Optina Monastery

Coordinates: 54°03′12″N 35°49′57″E / 54.0533°N 35.8325°E / 54.0533; 35.8325
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General view of the monastery

The Optina Pustyn (Russian: Óптина пýстынь, romanizedÓptina pústyn', literally Opta's hermitage) is an Eastern Orthodox monastery for men near Kozelsk in Russia. In the 19th century, the Optina was the most important spiritual centre of the Russian Orthodox Church and served as the model for several other monasteries, including the nearby Shamordino Convent. It was particularly renowned as the centre of Russian Orthodox eldership (staretsdom).


Inside the monastery.

It is not clear when the monastery was established. Its name is probably derived from the Russian word for "living together", possibly because nuns were allowed into the cloister prior to 1504.

Most of the monastery buildings were erected at the turn of the 18th and 19th centuries, when the monastery was being renovated as a centre of Russian staretsdom. In 1821, a hermitage for startsy was established 400 metres (1,300 ft) away from the monastery. The startsy attracted crowds of devout Christians to Kozelsk. Among others, Optina Pustyn was visited by Fyodor Dostoevsky, Vasily Zhukovsky, Nikolai Gogol, Ivan Turgenev, and Vasily Rozanov. Leo Tolstoy also visited the monastery, although he didn't approve of the staretsdom.

The cloister boasted a rich library, collected with help from the Slavophile Kireyevsky brothers, both buried within the monastery walls.[1] The philosopher Konstantin Leontyev lived at the monastery for four years and took the tonsure here. The local starets Saint Amvrosy[2] is said to have been a prototype of Father Zosima in Dostoyevsky's novel The Brothers Karamazov.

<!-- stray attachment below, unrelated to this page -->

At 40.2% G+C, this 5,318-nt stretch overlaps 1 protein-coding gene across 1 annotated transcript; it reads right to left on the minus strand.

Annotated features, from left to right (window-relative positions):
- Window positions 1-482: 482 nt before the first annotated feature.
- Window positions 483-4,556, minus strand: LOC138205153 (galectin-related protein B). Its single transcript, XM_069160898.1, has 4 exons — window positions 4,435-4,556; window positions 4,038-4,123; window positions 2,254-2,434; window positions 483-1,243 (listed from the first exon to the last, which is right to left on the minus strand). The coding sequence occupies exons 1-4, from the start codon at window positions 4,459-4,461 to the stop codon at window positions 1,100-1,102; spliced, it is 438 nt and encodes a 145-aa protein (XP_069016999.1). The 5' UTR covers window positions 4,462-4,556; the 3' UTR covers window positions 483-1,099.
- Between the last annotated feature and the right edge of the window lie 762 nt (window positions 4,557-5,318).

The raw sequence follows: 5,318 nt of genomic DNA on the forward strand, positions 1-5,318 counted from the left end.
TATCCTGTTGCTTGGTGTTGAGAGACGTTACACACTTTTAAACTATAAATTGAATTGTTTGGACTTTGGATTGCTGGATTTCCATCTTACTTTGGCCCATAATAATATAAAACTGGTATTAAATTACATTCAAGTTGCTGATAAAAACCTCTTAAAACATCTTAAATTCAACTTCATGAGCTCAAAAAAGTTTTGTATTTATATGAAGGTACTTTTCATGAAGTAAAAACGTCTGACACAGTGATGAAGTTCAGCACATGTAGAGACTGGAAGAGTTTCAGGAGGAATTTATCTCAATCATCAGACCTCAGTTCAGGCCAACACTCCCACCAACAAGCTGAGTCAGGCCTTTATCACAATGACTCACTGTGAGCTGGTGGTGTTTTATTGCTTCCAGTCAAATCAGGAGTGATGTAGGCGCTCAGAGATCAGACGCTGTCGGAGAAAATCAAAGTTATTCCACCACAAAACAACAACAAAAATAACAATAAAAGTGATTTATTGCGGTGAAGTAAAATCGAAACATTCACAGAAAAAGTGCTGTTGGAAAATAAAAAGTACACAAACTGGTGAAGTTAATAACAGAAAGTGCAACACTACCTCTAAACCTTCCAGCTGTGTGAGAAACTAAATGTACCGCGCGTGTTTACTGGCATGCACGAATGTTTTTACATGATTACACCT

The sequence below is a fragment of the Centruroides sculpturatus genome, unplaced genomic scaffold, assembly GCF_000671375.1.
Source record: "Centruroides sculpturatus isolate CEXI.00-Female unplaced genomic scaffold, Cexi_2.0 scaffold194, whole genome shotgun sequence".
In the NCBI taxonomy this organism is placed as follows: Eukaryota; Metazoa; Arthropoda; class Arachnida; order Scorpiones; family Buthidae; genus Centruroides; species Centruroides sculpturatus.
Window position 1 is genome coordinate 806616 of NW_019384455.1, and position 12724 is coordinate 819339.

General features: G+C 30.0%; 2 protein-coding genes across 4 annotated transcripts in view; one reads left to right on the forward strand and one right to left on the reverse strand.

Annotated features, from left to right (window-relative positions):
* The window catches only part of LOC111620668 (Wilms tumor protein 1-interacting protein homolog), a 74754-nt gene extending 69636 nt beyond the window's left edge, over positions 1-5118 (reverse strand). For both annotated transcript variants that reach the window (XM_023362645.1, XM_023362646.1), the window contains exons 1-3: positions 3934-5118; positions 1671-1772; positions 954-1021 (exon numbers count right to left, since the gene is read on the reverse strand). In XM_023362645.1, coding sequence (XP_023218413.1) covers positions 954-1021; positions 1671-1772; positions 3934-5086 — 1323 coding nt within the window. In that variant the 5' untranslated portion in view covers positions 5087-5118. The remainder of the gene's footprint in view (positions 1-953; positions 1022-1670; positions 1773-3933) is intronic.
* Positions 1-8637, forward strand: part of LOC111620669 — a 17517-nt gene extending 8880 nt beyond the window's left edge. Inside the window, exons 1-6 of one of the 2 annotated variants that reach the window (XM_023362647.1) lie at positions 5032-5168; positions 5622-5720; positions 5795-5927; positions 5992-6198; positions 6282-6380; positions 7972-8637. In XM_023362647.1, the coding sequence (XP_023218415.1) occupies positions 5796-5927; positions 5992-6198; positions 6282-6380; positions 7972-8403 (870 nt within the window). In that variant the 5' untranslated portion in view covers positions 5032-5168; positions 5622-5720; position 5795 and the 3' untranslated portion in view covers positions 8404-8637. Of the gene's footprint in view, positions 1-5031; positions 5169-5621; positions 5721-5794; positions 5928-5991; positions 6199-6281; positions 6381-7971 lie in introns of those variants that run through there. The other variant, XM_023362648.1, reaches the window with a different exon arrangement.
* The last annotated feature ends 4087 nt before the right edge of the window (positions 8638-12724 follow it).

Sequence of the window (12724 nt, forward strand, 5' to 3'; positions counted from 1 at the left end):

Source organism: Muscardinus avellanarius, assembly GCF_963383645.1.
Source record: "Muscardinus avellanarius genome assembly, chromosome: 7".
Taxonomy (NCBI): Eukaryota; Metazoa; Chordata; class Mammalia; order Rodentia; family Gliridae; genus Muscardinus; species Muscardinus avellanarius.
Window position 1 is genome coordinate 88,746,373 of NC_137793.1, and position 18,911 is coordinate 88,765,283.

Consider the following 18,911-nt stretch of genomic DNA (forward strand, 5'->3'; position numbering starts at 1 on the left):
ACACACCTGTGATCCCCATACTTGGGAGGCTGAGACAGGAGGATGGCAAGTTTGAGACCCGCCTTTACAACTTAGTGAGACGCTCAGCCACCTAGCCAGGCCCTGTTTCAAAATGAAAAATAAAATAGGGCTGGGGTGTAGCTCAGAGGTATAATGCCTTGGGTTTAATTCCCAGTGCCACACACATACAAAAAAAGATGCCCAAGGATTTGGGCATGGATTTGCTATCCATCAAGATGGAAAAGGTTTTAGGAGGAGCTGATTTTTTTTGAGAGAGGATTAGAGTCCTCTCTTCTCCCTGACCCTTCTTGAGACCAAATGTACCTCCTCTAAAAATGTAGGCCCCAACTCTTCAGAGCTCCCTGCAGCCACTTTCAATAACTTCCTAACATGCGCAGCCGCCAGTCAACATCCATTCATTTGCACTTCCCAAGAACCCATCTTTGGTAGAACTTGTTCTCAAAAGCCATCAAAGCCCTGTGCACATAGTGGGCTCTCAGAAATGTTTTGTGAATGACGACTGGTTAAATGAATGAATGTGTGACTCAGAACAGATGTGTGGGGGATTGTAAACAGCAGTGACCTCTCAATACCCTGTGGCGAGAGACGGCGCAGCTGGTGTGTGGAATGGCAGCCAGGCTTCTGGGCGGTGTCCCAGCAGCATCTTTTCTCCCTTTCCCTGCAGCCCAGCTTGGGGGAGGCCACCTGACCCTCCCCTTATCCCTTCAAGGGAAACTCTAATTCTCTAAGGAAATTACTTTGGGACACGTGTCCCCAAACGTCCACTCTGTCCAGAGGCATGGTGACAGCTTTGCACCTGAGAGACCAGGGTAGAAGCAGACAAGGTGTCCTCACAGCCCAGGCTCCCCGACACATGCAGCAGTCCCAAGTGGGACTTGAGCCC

After the Russian Revolution, the last of the startsy were forcibly deported from the monastery, which was declared a gulag. The last hegumen was executed in Tula in 1938. Later, some of the structures were demolished, while the cathedral was designated a literary museum. In 1939-1940 there was a camp for Polish Army officers - prisoners of war. Most of them were murdered by NKVD in Katyń massacre.

In 1987 with the beginning of Perestroika, Optina Pustyn was one of the first abbeys to be returned to the Russian Orthodox Church. In the 1990s its most notable startsy were glorified as saints. They are commemorated together on October 10 (October 23 on the Gregorian Calendar).

In 1993 three inhabitants of the monastery were murdered on Easter night. They were hieromonk Basil (Roslyakov), monk Ferapont (Pushkaryov) and monk Trophim (Tatarinov), known collectively as the Optina martyrs.[3]


Main entrance, or the Holy gate

The holy Fathers made the Optina Hermitage (or Poustinia) a focus for the powerful renewal movement that spread through the Church in Russia beginning early in the nineteenth century, and continuing up to (and even into) the atheist persecutions of the twentieth century. Saint Paisius Velichkovsky (November 15) was powerfully influential in bringing the almost-lost hesychastic tradition of Orthodox spirituality to Russia in the eighteenth century, and his labors found in Optina Monastery a 'headquarters' from which they spread throughout the Russian land. The Optina Elders[4] were spiritual masters who became renowned throughout the Orthodox world for their holiness and spiritual gifts. Among them the most known are: Schema-Archimandrite Moses, Schema-Hegumen Anthony, Hieroschemamonk Leonid, Hieroschemamonk Macarius, Hieroschemamonk Hilarion, Hieroschemamonk Ambrose, Hieroschemamonk Anatole (Zertsalov) and Hieroschemamonk[5] Barsanuphius.[4][6]


  1. ^ photo
  2. ^ Ambrose - Elder of Optina
  3. ^ Optina martyrs
  4. ^ a b Optina Elders, in Pravmir Portal
  5. ^ Barsanuphius of Optina / OrthodoxWiki
  6. ^ "Optina Elders in Orthodox World". Archived from the original on 2007-10-18. Retrieved 2007-10-30.

External links[edit]

54°03′12″N 35°49′57″E / 54.0533°N 35.8325°E / 54.0533; 35.8325